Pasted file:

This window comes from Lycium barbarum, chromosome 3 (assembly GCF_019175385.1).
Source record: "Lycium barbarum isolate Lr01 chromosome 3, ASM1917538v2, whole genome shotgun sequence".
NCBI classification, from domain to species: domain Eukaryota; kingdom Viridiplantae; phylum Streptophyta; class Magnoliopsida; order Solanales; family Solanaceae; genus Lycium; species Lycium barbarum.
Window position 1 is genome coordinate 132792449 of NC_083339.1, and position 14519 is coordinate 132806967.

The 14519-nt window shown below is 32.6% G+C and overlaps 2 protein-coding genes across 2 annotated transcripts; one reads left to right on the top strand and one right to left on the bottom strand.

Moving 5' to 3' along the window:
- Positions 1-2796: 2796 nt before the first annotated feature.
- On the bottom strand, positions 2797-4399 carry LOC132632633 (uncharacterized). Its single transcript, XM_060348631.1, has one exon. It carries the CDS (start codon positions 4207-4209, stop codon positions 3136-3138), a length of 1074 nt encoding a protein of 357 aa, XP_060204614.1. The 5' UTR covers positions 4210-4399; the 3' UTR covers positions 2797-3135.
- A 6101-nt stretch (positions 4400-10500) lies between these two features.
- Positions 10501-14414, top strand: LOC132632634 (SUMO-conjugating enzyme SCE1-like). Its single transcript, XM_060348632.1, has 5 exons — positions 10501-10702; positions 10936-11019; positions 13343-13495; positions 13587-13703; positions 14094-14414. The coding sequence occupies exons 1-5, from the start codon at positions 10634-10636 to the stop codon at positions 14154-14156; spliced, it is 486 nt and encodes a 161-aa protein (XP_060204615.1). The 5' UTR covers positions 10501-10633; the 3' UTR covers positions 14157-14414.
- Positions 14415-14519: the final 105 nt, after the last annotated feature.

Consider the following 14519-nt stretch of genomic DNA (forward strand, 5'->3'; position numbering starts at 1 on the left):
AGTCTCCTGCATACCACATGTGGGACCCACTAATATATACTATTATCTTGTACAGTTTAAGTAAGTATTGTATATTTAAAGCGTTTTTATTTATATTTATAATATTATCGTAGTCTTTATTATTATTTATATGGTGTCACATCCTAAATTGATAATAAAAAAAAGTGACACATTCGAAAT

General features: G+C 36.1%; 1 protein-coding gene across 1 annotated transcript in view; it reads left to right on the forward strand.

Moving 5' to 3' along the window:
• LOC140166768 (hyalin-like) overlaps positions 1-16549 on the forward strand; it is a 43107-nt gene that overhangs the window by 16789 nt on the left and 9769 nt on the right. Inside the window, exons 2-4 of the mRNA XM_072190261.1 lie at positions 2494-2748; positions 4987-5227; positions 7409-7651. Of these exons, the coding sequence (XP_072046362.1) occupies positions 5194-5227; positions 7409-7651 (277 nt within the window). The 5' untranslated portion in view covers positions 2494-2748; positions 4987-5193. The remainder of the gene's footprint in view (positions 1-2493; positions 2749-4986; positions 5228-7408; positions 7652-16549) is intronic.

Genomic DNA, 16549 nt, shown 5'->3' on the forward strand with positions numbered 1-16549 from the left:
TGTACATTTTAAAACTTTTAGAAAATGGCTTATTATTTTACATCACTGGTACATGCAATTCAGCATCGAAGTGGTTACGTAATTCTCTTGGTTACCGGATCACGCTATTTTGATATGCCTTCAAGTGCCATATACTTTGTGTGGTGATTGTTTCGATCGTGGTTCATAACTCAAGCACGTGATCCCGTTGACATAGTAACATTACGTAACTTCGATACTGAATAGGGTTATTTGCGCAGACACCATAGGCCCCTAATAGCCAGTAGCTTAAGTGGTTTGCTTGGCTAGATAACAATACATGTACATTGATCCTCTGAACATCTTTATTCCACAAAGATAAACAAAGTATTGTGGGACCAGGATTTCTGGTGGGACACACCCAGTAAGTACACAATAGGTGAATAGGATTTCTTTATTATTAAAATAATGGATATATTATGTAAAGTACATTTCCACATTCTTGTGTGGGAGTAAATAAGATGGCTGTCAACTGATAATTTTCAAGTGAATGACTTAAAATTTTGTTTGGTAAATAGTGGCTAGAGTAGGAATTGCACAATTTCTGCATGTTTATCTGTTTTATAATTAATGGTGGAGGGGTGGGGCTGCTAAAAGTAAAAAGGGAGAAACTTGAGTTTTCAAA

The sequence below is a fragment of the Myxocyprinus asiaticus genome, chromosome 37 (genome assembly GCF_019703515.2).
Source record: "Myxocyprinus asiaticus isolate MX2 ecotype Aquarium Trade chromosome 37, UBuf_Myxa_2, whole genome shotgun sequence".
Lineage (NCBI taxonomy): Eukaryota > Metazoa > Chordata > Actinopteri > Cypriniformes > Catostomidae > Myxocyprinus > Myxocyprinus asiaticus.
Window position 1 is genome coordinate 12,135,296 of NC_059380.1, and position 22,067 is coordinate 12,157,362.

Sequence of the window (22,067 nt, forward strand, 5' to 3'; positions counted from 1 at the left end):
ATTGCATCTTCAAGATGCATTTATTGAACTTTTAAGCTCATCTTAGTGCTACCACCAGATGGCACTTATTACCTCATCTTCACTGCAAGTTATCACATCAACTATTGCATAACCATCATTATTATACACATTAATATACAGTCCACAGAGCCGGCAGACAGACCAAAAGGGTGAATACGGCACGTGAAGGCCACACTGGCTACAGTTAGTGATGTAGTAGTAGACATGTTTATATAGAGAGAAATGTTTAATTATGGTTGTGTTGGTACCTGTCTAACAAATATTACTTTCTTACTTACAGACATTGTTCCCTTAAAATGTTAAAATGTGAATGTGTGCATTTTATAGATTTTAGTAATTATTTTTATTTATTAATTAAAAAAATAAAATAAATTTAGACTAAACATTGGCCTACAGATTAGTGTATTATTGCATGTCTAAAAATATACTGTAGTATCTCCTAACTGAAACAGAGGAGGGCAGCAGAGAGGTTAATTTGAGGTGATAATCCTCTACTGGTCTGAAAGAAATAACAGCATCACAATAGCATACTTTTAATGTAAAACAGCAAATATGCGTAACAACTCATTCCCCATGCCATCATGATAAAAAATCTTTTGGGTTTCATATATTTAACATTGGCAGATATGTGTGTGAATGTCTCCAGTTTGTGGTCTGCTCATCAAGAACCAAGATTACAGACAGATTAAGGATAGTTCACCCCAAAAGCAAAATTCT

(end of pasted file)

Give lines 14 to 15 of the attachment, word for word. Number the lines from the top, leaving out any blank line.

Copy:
General features: G+C 36.1%; 1 protein-coding gene across 1 annotated transcript in view; it reads left to right on the forward strand.

Moving 5' to 3' along the window: